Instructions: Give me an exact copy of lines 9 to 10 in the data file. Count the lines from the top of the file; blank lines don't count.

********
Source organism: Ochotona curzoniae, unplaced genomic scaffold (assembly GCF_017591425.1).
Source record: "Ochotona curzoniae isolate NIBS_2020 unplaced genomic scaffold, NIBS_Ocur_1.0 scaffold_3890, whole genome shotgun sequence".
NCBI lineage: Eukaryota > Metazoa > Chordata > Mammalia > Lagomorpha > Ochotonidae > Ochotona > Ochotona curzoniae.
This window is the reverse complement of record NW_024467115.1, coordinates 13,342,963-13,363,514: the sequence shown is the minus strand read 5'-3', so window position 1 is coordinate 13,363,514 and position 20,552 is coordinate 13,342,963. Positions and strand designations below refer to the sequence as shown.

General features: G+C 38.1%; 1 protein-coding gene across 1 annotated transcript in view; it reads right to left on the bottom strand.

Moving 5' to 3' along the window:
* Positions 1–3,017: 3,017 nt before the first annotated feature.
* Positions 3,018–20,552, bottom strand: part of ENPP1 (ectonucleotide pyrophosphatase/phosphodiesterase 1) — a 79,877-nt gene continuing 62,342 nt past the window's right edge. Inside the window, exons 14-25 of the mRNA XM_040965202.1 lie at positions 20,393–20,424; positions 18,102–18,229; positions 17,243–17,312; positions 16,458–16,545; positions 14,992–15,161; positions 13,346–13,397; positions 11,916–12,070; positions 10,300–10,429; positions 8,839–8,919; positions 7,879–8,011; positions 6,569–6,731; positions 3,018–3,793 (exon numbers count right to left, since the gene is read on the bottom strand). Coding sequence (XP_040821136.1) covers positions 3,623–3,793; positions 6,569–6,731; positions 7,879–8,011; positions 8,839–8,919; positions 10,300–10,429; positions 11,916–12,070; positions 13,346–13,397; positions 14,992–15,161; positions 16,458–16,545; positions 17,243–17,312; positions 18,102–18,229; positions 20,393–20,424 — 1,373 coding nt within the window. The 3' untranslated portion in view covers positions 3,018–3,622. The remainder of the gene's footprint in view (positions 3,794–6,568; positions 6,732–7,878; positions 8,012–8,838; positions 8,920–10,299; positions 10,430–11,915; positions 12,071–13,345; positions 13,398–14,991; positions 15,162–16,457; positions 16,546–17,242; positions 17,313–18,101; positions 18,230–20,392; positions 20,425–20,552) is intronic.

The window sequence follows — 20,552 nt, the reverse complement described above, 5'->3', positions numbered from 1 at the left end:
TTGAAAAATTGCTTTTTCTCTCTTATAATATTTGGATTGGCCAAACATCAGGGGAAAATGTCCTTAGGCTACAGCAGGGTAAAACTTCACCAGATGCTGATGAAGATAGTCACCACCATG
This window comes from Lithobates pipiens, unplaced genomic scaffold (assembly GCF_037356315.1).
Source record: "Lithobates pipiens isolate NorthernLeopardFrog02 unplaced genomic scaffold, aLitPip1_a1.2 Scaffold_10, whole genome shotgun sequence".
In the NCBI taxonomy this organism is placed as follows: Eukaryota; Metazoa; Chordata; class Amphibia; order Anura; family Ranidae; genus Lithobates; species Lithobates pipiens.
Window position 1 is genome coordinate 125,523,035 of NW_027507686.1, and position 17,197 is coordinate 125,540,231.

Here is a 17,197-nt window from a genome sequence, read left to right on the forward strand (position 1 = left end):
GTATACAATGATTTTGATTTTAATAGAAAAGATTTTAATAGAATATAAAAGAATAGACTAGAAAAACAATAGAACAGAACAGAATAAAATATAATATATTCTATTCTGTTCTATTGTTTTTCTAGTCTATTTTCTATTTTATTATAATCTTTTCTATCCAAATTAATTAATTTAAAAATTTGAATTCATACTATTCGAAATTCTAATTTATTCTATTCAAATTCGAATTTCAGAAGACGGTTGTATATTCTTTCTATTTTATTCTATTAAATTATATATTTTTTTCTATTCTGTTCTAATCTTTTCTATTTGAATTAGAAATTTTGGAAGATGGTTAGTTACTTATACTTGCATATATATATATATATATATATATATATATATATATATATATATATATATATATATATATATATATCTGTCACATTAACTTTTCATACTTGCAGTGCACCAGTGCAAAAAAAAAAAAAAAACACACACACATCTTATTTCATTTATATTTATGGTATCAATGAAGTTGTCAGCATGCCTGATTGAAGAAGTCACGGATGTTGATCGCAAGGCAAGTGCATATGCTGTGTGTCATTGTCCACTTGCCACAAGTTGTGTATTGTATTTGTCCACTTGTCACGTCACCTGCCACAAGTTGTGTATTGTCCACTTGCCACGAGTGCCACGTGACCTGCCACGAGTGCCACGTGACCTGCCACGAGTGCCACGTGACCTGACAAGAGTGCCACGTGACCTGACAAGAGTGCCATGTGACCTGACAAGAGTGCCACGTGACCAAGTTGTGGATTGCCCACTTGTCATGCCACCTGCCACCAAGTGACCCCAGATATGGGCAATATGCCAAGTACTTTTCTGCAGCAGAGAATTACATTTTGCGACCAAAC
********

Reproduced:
The window sequence follows — 20,552 nt, the reverse complement described above, 5'->3', positions numbered from 1 at the left end:
TTGAAAAATTGCTTTTTCTCTCTTATAATATTTGGATTGGCCAAACATCAGGGGAAAATGTCCTTAGGCTACAGCAGGGTAAAACTTCACCAGATGCTGATGAAGATAGTCACCACCATG